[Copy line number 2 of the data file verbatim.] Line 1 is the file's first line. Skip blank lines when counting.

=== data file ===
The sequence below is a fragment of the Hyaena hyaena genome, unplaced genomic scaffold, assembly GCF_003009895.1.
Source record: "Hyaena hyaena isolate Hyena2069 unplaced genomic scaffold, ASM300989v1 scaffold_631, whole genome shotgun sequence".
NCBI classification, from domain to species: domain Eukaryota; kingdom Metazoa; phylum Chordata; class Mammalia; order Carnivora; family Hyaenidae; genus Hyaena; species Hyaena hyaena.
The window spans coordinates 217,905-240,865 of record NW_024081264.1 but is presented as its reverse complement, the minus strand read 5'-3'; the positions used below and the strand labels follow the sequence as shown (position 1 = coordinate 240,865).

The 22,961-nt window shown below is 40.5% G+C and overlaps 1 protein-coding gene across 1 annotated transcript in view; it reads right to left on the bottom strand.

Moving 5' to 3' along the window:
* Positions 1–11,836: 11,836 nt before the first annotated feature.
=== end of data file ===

Source record: "Hyaena hyaena isolate Hyena2069 unplaced genomic scaffold, ASM300989v1 scaffold_631, whole genome shotgun sequence".